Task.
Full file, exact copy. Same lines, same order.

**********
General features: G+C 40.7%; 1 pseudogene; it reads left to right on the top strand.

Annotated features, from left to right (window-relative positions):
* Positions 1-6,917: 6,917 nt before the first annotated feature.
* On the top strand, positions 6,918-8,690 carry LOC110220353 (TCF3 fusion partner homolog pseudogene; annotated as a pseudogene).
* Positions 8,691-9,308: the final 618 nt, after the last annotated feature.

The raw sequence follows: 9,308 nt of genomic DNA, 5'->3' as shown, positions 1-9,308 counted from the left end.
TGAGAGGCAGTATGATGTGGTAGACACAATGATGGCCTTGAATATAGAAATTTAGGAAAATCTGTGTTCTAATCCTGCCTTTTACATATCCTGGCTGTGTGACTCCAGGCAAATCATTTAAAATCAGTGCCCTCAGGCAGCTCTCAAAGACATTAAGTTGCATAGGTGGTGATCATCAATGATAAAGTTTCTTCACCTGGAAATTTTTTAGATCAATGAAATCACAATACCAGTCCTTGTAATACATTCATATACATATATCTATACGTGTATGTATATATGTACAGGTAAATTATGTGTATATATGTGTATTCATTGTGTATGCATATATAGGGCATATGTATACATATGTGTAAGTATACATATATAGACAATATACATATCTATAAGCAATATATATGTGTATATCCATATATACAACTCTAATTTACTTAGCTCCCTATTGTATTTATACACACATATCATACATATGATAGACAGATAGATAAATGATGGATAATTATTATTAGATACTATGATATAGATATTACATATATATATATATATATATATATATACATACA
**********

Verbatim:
General features: G+C 40.7%; 1 pseudogene; it reads left to right on the top strand.

Annotated features, from left to right (window-relative positions):
* Positions 1-6,917: 6,917 nt before the first annotated feature.
* On the top strand, positions 6,918-8,690 carry LOC110220353 (TCF3 fusion partner homolog pseudogene; annotated as a pseudogene).
* Positions 8,691-9,308: the final 618 nt, after the last annotated feature.

The raw sequence follows: 9,308 nt of genomic DNA, 5'->3' as shown, positions 1-9,308 counted from the left end.
TGAGAGGCAGTATGATGTGGTAGACACAATGATGGCCTTGAATATAGAAATTTAGGAAAATCTGTGTTCTAATCCTGCCTTTTACATATCCTGGCTGTGTGACTCCAGGCAAATCATTTAAAATCAGTGCCCTCAGGCAGCTCTCAAAGACATTAAGTTGCATAGGTGGTGATCATCAATGATAAAGTTTCTTCACCTGGAAATTTTTTAGATCAATGAAATCACAATACCAGTCCTTGTAATACATTCATATACATATATCTATACGTGTATGTATATATGTACAGGTAAATTATGTGTATATATGTGTATTCATTGTGTATGCATATATAGGGCATATGTATACATATGTGTAAGTATACATATATAGACAATATACATATCTATAAGCAATATATATGTGTATATCCATATATACAACTCTAATTTACTTAGCTCCCTATTGTATTTATACACACATATCATACATATGATAGACAGATAGATAAATGATGGATAATTATTATTAGATACTATGATATAGATATTACATATATATATATATATATATATATATACATACA